Mildred Griffin “started late” as a family historian yet managed to craft an entire book about the Rainsbarger brothers, her notorious ancestors who were pushed from memory after using Steamboat Rock, Iowa as a Wild West playground. Not one to be deterred it was the buried memory of her great-great-grandmother who left a gap in her extraordinary heritage. She possessed a marriage transcription indicating her missing ancestor, although her existence had all but faded from the records. To Griffin that meant her answers were still out there.
When Griffin joined findmypast.com to research her husband’s English ancestry, she discovered a burial record for Tabitha Rayson, who died Tabitha Johns in 1831, just two years after the birth her great-grandfather Henry. She pursued Tabitha on findmypast and information about her missing relative started to unfold in front of her.
Griffin’s great-great-grandfather George Johns sailed to the United States from London, England with his wife Maria and two sons David and Henry. It was the older boy Henry who became a successful land owner, brother-in-law to the Rainsbarger brothers and her great-grandfather. George registered as a widower at his wedding to second wife Maria, although no legal transcripts spoke of his first wife. It was the second marriage record that first “handed” Griffin the knowledge to find her real great-great-grandmother who had almost slipped from existence.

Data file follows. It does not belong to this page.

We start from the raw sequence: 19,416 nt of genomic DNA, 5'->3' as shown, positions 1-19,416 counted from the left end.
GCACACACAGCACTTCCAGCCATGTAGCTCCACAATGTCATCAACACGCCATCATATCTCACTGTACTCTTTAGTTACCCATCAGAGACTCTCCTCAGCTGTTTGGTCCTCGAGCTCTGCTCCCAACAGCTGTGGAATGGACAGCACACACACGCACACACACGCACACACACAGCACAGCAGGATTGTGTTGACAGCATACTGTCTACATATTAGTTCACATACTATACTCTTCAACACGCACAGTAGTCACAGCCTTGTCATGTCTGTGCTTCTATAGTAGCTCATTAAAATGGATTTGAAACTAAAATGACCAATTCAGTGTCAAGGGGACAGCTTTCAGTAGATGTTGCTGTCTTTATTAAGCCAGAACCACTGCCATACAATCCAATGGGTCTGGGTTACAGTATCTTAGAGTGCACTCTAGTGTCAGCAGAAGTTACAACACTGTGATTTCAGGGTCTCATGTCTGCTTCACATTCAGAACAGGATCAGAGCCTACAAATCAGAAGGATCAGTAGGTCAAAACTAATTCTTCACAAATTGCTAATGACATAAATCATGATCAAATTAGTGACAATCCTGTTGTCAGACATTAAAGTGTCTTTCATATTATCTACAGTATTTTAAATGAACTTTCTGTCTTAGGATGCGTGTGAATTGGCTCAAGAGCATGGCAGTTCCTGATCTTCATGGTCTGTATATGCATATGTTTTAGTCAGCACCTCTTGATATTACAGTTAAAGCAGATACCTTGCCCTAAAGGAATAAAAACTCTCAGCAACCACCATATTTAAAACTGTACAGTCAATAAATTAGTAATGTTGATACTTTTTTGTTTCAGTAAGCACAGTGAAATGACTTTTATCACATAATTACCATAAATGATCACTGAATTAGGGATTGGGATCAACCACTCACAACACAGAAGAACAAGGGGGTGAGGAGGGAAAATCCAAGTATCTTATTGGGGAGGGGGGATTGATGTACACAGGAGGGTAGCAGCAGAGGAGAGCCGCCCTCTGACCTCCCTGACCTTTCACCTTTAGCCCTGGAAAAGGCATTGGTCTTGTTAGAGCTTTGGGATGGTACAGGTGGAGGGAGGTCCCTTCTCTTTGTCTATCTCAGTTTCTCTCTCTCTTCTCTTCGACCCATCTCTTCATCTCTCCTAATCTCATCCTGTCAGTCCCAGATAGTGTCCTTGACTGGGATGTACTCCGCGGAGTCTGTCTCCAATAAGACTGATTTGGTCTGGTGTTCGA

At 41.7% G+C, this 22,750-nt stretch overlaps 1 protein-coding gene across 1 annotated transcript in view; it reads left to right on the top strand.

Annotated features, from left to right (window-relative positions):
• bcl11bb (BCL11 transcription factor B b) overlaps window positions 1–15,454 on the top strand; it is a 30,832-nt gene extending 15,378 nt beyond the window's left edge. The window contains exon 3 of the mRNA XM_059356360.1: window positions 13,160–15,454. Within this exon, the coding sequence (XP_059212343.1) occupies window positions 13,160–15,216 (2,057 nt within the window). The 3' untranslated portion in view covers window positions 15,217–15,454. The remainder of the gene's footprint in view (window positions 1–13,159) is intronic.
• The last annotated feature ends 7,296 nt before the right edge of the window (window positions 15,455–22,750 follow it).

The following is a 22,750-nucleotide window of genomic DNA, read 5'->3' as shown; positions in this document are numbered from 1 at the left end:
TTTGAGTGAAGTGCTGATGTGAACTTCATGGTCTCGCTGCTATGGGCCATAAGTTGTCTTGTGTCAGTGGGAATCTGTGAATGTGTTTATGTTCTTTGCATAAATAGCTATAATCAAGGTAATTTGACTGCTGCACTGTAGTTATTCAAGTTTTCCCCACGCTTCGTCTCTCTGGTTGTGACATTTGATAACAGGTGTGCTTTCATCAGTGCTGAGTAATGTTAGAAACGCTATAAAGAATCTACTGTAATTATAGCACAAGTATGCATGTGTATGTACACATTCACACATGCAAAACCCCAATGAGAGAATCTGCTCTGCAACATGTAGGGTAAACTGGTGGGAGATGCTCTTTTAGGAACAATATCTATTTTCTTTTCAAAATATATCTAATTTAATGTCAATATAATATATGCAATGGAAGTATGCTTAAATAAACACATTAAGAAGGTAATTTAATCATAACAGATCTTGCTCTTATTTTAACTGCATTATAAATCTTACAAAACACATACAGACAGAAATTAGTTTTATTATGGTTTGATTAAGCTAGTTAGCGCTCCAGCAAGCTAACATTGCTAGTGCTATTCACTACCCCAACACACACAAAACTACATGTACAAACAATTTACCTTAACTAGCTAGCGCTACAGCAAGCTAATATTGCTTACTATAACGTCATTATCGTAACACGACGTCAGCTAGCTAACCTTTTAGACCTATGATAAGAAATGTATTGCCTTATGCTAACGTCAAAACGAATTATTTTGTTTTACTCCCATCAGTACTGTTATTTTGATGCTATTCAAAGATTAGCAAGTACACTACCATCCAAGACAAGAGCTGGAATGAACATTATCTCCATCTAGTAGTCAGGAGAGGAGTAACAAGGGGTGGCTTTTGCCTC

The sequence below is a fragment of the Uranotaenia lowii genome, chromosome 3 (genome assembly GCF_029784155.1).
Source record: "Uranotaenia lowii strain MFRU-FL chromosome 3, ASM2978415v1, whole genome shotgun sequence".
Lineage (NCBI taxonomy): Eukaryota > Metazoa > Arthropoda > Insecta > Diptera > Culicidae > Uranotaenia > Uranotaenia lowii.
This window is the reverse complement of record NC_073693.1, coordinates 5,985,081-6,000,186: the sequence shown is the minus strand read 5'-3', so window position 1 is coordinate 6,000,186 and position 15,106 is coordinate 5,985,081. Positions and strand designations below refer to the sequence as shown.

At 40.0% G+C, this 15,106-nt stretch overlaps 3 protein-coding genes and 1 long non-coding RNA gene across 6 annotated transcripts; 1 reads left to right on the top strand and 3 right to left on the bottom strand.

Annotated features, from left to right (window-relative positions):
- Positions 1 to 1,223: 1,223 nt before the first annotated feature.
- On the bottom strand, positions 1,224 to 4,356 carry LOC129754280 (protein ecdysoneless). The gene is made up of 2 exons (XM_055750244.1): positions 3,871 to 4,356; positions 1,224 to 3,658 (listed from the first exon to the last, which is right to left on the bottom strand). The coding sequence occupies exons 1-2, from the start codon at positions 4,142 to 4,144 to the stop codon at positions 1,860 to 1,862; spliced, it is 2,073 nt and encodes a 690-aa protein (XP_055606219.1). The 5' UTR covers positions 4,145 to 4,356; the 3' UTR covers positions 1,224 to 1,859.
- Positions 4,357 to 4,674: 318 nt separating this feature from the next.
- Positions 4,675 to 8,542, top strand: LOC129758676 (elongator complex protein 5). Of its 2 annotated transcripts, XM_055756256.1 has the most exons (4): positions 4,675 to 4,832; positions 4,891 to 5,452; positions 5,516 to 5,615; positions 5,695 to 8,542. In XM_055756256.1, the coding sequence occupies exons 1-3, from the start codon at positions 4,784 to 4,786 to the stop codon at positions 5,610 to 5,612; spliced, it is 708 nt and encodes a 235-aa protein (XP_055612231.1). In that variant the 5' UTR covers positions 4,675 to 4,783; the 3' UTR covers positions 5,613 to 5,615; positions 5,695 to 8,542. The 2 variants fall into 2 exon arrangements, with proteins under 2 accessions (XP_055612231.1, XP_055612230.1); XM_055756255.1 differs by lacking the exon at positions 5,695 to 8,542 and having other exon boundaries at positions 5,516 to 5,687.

“I was just almost numb because after all this time I have been looking for her and here she was right in front of me,” Griffin said about the search for Tabitha, “and I just found everything about her by just typing in those names. It is amazing when you see the marriage, and then all the rest of it, and how it all fits in so easily.”
George married Tabitha Rayson in Middlesex county at St. Martins in the Fields in 1828. One year later, Henry was brought into the world. The Westminster marriage certificate on findmypast included signatures of the
happy couple, a memento Griffin called, “just amazing.”
Tragically Tabitha died in 1831, leading George to marry his second wife Maria the following year, and expand the young family before sailing to the new world. Ever the treasure hunter, Griffin pines for the ability to know more about witnesses who attended George’s and Tabitha’s union, which is not included in findmypast’s record.
Griffin’s pursuits paid off and found her true lineage and mother of her great-grandfather Henry, who Mildred believes was poisoned to death by the same doctor that gave him a clean bill of health after Henry sustained a gun shot wound. Although, that is a story for a different day.
Findmypast will offer more fantastic tales of successful family history searches in the coming months. To find your missing ancestors and stories about your family history, visit findmypast.com to get started.